But then I got the Boot off.

About the time I hit Book Three which, well, needs work. A lot of work. First twenty-six pages are great, page 27 is a mystery to me.  Then there appears to be some important stuff missing which I didn’t notice when I wrote it originally but realize I need now. And as the pages go up, so do the places that need shoring up or rewriting or discarding or something. And I begin to wonder if maybe I should just abandon Drac and company and go see what’s on TV.

You know, like normal people.

There’s a scene near the end of the movie Oliver! where Fagin, master fence and pickpocket, has decided to give up his life of crime and work like everybody else. He is confidently walking into a brand new sunrise when suddenly, from behind a pillar box, out steps his prize pupil the Artful Dodger, all decked out in top hat and tails, holding up a stolen wallet. Fagin hesitates, reviews the situation, and decides that maybe he’d been a little too hasty about tossing aside his old profession. He takes the wallet from the Dodger and off they go to look for more.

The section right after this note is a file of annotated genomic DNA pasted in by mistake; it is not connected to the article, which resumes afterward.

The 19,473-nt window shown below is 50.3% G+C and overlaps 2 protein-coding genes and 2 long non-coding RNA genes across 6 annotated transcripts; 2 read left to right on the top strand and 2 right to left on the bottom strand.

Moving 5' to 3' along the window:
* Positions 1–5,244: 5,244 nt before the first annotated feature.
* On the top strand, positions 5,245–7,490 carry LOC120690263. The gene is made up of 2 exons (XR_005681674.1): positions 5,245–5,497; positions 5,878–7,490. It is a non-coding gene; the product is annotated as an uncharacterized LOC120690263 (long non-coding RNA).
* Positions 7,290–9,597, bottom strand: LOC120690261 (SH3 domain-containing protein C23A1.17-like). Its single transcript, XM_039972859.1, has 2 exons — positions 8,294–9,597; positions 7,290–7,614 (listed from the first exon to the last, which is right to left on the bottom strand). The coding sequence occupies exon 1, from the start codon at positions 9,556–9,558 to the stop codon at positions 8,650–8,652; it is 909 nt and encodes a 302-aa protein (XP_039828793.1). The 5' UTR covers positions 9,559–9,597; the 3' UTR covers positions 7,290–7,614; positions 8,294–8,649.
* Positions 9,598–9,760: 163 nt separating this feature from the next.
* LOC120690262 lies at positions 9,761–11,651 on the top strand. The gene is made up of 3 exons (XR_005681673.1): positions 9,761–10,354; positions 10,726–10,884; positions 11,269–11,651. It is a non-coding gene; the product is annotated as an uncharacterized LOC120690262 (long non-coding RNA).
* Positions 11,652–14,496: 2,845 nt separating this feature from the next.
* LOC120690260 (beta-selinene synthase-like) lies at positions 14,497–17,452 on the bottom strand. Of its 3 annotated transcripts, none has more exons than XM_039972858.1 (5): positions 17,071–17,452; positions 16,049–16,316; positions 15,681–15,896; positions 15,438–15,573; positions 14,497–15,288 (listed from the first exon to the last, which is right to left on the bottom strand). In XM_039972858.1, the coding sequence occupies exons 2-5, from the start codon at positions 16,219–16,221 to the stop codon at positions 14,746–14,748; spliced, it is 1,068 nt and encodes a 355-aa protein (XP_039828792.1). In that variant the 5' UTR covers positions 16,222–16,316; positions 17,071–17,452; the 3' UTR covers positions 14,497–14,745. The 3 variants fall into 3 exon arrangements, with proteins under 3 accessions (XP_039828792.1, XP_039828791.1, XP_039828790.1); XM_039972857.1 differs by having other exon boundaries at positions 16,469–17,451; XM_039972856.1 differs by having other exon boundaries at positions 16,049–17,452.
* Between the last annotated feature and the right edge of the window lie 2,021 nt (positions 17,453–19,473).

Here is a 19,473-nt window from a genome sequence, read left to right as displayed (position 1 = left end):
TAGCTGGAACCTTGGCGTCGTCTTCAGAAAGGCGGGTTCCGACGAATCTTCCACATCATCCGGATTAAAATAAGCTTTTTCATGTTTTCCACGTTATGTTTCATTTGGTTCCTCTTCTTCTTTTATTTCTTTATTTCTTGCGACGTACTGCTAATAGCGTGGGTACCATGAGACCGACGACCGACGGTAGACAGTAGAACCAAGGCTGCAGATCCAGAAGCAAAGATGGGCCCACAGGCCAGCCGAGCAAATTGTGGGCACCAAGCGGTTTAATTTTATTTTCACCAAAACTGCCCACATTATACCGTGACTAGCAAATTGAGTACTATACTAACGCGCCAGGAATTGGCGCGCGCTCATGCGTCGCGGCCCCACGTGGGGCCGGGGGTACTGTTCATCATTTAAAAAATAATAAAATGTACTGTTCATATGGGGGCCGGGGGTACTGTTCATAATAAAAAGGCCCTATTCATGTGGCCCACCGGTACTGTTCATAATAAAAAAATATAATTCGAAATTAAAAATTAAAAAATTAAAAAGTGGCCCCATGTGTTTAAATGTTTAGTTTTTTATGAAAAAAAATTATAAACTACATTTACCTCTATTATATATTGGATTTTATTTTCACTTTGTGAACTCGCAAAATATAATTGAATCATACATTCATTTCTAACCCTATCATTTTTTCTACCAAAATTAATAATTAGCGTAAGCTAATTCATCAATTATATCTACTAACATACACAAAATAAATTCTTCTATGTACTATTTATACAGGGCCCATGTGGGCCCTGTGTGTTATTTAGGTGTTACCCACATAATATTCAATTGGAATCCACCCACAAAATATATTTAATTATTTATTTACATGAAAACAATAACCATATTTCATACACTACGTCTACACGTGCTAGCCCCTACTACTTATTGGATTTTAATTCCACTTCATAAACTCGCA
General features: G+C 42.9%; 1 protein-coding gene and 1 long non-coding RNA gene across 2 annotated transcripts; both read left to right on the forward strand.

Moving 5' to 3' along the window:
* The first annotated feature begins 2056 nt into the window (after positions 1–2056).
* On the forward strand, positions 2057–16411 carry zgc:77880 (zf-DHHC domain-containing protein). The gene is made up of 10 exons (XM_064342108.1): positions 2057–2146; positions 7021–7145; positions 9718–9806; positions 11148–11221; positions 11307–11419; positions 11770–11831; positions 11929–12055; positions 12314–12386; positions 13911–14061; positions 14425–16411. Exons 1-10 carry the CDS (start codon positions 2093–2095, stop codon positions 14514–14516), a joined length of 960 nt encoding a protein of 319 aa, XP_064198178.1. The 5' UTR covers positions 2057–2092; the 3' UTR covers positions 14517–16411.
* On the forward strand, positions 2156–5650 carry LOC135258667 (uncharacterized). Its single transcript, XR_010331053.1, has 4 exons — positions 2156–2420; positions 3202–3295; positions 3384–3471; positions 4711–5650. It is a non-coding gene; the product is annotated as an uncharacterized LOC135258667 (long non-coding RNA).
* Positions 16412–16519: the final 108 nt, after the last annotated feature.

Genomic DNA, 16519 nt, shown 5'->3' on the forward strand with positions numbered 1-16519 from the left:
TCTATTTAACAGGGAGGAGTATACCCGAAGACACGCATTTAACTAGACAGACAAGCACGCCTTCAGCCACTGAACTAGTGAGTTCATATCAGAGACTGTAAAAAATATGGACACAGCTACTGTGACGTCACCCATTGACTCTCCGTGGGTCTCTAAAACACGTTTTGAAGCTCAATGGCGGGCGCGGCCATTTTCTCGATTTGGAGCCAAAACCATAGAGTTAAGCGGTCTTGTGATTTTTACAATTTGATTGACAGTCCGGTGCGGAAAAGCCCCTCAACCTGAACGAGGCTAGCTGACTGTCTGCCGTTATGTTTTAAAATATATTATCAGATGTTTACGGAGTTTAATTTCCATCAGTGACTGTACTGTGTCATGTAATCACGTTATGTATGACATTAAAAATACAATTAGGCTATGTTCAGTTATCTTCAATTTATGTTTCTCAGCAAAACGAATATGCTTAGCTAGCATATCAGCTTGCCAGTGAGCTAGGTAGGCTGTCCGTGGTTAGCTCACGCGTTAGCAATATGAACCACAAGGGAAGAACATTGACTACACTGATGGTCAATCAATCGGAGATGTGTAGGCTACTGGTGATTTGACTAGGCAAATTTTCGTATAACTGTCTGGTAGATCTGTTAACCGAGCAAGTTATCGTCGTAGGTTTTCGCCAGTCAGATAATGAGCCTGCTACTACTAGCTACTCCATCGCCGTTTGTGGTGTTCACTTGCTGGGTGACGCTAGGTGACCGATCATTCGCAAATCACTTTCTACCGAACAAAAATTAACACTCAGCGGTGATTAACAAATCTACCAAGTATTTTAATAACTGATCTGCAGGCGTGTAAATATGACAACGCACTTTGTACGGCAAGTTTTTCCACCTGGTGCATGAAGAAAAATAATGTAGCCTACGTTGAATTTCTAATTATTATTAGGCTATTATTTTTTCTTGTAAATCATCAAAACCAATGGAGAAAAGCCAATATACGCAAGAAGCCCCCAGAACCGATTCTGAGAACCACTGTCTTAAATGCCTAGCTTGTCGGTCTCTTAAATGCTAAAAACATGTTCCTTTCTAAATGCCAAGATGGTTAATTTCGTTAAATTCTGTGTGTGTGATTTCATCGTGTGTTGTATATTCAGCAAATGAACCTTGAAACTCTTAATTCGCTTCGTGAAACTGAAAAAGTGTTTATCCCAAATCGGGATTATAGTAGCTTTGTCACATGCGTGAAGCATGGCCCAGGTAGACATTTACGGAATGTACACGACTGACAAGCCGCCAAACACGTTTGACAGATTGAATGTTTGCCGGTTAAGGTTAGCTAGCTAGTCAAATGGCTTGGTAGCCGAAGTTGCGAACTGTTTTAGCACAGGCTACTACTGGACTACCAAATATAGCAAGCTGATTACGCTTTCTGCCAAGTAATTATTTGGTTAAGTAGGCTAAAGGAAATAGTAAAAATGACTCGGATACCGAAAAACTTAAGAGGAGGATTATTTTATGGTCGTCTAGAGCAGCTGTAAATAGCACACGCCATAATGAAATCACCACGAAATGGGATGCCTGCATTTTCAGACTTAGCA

That’s kind of how revisions are for me. I work until I’m frustrated, hip deep in the spaghetti of intersecting plotlines, no idea how to get out from where I am. I decide I hate everything, that none of it is good, that no one wants to read it anyway. And the burden of making all the little pieces fit together right falls away. I’m free, released, heading off into the sunrise. But then I turn a corner and there is Drac, a little smirk on his face, holding up a shillelagh.

“Bet you wonder what I’m doing in Ireland.”

“No, I don’t give a damn what you’re doing in Ireland. I’m done, I’m finished, I don’t care.”

“Yes, you do.”

“I don’t.”

He twirls the shillelagh. “You know, it’s not actually my shillelagh.”

“I don’t care whose shillelagh it is.”